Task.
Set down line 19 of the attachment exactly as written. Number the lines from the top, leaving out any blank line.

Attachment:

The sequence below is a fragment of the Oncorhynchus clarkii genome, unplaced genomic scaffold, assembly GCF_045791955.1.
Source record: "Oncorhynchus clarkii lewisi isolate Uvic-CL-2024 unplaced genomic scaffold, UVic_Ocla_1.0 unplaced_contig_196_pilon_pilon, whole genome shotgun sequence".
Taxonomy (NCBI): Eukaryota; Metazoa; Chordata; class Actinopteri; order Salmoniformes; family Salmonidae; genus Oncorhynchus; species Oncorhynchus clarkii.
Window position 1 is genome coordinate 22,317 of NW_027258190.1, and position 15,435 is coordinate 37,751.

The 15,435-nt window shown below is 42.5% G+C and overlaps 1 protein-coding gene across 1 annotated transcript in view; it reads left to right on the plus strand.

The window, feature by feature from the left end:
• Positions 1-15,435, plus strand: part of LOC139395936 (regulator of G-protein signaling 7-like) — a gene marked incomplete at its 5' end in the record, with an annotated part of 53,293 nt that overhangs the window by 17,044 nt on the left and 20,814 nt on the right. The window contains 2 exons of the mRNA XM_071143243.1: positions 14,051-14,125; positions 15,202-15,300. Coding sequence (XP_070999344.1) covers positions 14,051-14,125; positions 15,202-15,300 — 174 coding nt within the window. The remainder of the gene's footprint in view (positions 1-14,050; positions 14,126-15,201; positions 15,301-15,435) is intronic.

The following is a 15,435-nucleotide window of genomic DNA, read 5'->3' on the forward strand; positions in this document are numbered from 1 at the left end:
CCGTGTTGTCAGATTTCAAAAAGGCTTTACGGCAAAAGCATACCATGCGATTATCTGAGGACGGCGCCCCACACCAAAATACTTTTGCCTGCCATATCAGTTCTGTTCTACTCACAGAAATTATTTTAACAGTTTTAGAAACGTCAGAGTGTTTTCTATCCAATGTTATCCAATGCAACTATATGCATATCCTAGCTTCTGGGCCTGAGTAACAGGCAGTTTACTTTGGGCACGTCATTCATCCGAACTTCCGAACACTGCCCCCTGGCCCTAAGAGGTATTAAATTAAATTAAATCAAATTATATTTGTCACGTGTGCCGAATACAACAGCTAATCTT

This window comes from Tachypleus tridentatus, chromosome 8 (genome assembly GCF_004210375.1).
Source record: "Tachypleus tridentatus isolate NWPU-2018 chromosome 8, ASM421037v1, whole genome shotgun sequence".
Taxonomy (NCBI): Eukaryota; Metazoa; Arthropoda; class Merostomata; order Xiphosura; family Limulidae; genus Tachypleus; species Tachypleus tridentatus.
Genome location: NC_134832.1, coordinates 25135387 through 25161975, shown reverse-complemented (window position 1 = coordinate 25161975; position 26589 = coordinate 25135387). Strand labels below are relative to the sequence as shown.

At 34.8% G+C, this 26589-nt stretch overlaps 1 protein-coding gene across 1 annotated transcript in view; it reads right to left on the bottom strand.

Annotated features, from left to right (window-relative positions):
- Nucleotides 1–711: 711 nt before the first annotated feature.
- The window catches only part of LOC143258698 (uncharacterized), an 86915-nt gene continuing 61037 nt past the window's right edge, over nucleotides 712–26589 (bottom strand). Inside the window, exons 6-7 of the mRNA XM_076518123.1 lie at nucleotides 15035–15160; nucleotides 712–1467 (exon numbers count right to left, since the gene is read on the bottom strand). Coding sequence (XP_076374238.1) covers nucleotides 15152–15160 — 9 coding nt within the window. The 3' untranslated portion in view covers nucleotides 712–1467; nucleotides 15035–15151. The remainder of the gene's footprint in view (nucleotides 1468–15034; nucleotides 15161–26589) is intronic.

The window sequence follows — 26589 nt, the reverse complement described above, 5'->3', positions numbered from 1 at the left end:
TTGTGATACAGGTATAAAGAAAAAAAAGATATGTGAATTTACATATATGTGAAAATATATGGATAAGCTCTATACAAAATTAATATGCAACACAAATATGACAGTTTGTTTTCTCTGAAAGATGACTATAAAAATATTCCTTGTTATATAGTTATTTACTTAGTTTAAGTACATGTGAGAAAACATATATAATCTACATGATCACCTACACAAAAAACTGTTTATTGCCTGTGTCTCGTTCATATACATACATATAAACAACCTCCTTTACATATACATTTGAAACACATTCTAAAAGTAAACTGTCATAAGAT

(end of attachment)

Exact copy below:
TTGTGATACAGGTATAAAGAAAAAAAAGATATGTGAATTTACATATATGTGAAAATATATGGATAAGCTCTATACAAAATTAATATGCAACACAAATATGACAGTTTGTTTTCTCTGAAAGATGACTATAAAAATATTCCTTGTTATATAGTTATTTACTTAGTTTAAGTACATGTGAGAAAACATATATAATCTACATGATCACCTACACAAAAAACTGTTTATTGCCTGTGTCTCGTTCATATACATACATATAAACAACCTCCTTTACATATACATTTGAAACACATTCTAAAAGTAAACTGTCATAAGAT